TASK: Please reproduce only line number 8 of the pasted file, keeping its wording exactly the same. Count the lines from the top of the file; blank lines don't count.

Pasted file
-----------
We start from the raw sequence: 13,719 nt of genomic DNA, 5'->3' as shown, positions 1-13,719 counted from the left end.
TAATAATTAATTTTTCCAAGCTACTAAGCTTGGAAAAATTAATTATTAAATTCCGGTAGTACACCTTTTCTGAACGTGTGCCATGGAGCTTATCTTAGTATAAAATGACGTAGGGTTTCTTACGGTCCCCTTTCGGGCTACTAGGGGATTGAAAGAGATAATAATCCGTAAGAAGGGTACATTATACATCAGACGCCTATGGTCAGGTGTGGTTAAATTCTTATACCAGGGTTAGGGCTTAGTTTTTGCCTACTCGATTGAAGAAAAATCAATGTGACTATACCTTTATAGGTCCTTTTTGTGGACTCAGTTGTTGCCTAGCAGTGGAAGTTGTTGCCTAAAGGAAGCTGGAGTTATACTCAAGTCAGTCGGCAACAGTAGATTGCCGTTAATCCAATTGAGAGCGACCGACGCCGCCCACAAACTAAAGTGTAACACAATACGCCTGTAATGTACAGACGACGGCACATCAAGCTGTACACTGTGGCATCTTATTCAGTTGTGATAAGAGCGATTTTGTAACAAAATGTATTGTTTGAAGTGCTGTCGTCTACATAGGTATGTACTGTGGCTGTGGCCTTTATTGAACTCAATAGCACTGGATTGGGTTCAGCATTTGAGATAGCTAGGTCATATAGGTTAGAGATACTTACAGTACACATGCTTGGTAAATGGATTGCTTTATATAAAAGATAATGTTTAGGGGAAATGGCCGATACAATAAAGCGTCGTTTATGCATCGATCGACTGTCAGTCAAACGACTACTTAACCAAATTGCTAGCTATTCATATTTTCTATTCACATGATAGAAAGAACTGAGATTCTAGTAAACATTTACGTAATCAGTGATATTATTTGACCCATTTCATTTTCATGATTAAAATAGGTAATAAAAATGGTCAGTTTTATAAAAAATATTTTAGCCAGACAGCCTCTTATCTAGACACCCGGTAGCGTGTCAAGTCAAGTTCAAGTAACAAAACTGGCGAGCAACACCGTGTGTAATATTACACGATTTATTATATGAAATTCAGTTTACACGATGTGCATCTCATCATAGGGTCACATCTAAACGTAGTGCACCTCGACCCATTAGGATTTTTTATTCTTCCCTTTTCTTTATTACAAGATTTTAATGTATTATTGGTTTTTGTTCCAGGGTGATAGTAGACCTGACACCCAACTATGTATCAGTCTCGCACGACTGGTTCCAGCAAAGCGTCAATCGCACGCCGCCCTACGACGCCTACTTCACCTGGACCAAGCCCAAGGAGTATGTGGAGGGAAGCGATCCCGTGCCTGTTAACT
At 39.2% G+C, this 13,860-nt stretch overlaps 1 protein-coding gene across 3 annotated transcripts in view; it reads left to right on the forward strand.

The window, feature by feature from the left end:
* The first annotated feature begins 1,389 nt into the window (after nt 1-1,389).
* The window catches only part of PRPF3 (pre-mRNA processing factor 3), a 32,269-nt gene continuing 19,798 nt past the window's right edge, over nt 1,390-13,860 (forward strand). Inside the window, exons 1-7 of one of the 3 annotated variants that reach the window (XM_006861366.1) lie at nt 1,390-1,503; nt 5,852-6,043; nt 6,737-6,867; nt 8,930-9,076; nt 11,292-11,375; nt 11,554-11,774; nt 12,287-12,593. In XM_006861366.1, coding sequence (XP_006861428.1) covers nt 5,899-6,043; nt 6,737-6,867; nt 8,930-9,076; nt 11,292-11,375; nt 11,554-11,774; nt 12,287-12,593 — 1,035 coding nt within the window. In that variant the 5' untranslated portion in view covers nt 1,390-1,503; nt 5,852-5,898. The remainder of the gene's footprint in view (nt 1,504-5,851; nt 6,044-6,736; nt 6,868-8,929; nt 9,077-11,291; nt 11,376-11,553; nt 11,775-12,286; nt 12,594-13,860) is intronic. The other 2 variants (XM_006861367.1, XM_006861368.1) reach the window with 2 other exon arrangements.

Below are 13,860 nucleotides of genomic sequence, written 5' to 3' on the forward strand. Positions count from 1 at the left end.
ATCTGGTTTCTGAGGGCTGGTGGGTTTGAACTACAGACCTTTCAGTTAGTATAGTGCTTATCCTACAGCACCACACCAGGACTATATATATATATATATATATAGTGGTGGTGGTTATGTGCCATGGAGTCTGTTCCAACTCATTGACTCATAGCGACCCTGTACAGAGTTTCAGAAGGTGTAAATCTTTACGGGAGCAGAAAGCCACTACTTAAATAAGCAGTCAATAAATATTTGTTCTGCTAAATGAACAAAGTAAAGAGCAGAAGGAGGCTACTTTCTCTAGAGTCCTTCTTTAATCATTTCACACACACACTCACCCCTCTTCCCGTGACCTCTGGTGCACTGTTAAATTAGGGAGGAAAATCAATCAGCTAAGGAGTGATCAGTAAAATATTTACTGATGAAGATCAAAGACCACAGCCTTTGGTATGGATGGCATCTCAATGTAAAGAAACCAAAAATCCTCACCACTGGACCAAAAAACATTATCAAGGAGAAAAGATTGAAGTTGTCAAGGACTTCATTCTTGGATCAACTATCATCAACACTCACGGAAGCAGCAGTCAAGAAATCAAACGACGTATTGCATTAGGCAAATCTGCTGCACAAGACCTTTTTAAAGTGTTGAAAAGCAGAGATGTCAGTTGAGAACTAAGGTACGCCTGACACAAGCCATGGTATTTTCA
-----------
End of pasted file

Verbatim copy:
ATCTGGTTTCTGAGGGCTGGTGGGTTTGAACTACAGACCTTTCAGTTAGTATAGTGCTTATCCTACAGCACCACACCAGGACTATATATATATATATATATATAGTGGTGGTGGTTATGTGCCATGGAGTCTGTTCCAACTCATTGACTCATAGCGACCCTGTACAGAGTTTCAGAAGGTGTAAATCTTTACGGGAGCAGAAAGCCACTACTTAAATAAGCAGTCAATAAATATTTGTTCTGCTAAATGAACAAAGTAAAGAGCAGAAGGAGGCTACTTTCTCTAGAGTCCTTCTTTAATCATTTCACACACACACTCACCCCTCTTCCCGTGACCTCTGGTGCACTGTTAAATTAGGGAGGAAAATCAATCAGCTAAGGAGTGATCAGTAAAATATTTACTGATGAAGATCAAAGACCACAGCCTTTGGTATGGATGGCATCTCAATGTAAAGAAACCAAAAATCCTCACCACTGGACCAAAAAACATTATCAAGGAGAAAAGATTGAAGTTGTCAAGGACTTCATTCTTGGATCAACTATCATCAACACTCACGGAAGCAGCAGTCAAGAAATCAAACGACGTATTGCATTAGGCAAATCTGCTGCACAAGACCTTTTTAAAGTGTTGAAAAGCAGAGATGTCAGTTGAGAACTAAGGTACGCCTGACACAAGCCATGGTATTTTCA